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Document Type

Peer-Review Article

Abstract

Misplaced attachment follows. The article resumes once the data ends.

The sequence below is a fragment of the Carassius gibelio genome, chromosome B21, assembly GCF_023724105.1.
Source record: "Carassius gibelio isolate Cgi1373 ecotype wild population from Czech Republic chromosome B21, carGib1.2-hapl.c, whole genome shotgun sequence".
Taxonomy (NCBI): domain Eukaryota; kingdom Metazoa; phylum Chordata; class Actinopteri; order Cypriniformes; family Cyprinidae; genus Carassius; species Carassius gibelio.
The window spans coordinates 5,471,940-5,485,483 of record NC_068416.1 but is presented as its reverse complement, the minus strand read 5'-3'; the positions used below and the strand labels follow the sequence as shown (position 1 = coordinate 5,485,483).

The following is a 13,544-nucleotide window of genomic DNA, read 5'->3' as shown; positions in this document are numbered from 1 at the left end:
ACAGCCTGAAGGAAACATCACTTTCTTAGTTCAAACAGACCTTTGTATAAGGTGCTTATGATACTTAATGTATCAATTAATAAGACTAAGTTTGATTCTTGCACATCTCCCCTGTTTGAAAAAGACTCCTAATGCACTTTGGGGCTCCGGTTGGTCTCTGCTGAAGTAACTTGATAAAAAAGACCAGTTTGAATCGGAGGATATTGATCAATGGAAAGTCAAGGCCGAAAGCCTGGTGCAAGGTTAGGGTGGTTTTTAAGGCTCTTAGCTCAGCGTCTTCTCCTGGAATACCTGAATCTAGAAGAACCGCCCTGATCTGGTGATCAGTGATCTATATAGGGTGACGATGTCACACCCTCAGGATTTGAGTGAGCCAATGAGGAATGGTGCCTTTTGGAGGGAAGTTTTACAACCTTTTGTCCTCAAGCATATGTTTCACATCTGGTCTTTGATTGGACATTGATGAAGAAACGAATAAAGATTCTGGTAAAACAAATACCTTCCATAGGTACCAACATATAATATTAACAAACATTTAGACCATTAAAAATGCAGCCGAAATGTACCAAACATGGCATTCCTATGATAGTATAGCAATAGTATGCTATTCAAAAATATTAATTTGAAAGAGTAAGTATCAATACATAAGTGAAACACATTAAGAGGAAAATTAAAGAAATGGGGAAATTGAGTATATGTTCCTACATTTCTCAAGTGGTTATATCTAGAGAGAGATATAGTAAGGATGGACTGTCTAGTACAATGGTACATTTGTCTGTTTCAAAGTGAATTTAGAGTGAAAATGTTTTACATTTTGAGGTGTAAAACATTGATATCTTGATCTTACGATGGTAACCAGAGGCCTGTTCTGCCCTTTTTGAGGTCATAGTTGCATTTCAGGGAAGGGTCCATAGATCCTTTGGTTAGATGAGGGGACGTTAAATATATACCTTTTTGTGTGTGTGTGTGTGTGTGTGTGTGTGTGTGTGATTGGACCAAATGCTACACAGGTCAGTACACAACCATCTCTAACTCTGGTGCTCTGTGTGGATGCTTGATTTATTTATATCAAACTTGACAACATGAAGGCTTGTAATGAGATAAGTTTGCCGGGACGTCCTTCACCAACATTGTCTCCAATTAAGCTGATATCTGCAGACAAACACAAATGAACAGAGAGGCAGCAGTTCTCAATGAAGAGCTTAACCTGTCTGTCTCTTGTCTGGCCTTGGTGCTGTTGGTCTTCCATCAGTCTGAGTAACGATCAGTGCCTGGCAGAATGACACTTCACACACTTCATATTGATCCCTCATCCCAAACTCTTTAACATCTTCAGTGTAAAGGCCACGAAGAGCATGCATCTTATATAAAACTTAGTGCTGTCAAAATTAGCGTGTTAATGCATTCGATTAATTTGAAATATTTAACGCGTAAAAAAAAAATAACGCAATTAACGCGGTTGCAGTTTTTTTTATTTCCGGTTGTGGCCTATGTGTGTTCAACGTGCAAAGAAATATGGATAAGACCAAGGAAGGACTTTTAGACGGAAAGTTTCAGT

The cranberry (Vaccinium macrocarpon Aiton) is an evergreen, trailing shrub native to North American peatlands. It is cultivated commercially in the US and Canada, with major production centers in Wisconsin, Massachusetts, New Jersey, Washington, Québec, and British Columbia. Despite the agricultural importance of cranberry in Wisconsin, relatively little is known of its arthropod associates, particularly the arachnid fauna. Here we report preliminary data on the insect and spider communities associated with wild and cultivated cranberries in Wisconsin. We then compare the insect and spider communities of wild cranberry systems to those of cultivated cranberries, indexed by region. Approximately 7,400 arthropods were curated and identified, spanning more than 100 families, across 11 orders. The vast majority of specimens and diversity derived from wild ecosystems. In both the wild and cultivated systems, the greatest numbers of families were found among the Diptera (midges, flies) and Hymenoptera (bees, ants, wasps), but numerically, the Hymenoptera and Araneae (spiders) were dominant. Within the spider fauna, 18 new county records, as well as a new Wisconsin state record (Linyphiidae: Ceratinopsis laticeps (Em.)), were documented. While more extensive sampling will be needed to better resolve arthropod biodiversity in North American cranberry systems, our findings represent baseline data on the breadth of arthropod diversity in the Upper Midwest, USA.

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